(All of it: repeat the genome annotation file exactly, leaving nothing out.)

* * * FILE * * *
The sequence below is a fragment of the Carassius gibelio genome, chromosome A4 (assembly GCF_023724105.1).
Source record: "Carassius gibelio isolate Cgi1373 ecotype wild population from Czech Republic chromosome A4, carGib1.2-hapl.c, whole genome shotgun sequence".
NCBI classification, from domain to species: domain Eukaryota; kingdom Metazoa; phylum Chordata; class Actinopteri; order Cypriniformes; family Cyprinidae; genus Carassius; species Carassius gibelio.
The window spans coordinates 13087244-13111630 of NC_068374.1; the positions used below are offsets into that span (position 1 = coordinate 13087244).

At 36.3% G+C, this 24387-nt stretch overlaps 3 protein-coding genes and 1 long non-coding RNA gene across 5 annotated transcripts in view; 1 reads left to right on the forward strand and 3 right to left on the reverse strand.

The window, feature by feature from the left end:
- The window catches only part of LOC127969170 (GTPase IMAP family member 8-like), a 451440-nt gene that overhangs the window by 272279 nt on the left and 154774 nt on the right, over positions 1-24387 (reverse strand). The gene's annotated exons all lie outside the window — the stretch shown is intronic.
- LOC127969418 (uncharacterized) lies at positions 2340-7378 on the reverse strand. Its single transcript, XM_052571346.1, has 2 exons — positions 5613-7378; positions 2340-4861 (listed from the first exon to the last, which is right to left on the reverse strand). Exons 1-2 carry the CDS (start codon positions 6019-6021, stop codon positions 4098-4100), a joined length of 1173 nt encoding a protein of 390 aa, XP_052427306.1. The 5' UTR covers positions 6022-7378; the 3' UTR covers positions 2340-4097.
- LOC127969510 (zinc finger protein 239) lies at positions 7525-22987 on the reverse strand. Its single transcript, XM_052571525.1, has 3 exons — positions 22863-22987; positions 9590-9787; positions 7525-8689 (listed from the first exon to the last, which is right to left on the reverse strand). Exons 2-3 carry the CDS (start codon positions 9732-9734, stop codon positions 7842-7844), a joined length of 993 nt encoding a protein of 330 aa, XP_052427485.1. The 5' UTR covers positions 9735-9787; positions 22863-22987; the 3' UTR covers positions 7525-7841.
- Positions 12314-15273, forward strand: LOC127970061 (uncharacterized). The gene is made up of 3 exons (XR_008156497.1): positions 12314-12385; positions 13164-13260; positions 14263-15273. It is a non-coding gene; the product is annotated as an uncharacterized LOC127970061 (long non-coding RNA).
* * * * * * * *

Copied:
The sequence below is a fragment of the Carassius gibelio genome, chromosome A4 (assembly GCF_023724105.1).
Source record: "Carassius gibelio isolate Cgi1373 ecotype wild population from Czech Republic chromosome A4, carGib1.2-hapl.c, whole genome shotgun sequence".
NCBI classification, from domain to species: domain Eukaryota; kingdom Metazoa; phylum Chordata; class Actinopteri; order Cypriniformes; family Cyprinidae; genus Carassius; species Carassius gibelio.
The window spans coordinates 13087244-13111630 of NC_068374.1; the positions used below are offsets into that span (position 1 = coordinate 13087244).

At 36.3% G+C, this 24387-nt stretch overlaps 3 protein-coding genes and 1 long non-coding RNA gene across 5 annotated transcripts in view; 1 reads left to right on the forward strand and 3 right to left on the reverse strand.

The window, feature by feature from the left end:
- The window catches only part of LOC127969170 (GTPase IMAP family member 8-like), a 451440-nt gene that overhangs the window by 272279 nt on the left and 154774 nt on the right, over positions 1-24387 (reverse strand). The gene's annotated exons all lie outside the window — the stretch shown is intronic.
- LOC127969418 (uncharacterized) lies at positions 2340-7378 on the reverse strand. Its single transcript, XM_052571346.1, has 2 exons — positions 5613-7378; positions 2340-4861 (listed from the first exon to the last, which is right to left on the reverse strand). Exons 1-2 carry the CDS (start codon positions 6019-6021, stop codon positions 4098-4100), a joined length of 1173 nt encoding a protein of 390 aa, XP_052427306.1. The 5' UTR covers positions 6022-7378; the 3' UTR covers positions 2340-4097.
- LOC127969510 (zinc finger protein 239) lies at positions 7525-22987 on the reverse strand. Its single transcript, XM_052571525.1, has 3 exons — positions 22863-22987; positions 9590-9787; positions 7525-8689 (listed from the first exon to the last, which is right to left on the reverse strand). Exons 2-3 carry the CDS (start codon positions 9732-9734, stop codon positions 7842-7844), a joined length of 993 nt encoding a protein of 330 aa, XP_052427485.1. The 5' UTR covers positions 9735-9787; positions 22863-22987; the 3' UTR covers positions 7525-7841.
- Positions 12314-15273, forward strand: LOC127970061 (uncharacterized). The gene is made up of 3 exons (XR_008156497.1): positions 12314-12385; positions 13164-13260; positions 14263-15273. It is a non-coding gene; the product is annotated as an uncharacterized LOC127970061 (long non-coding RNA).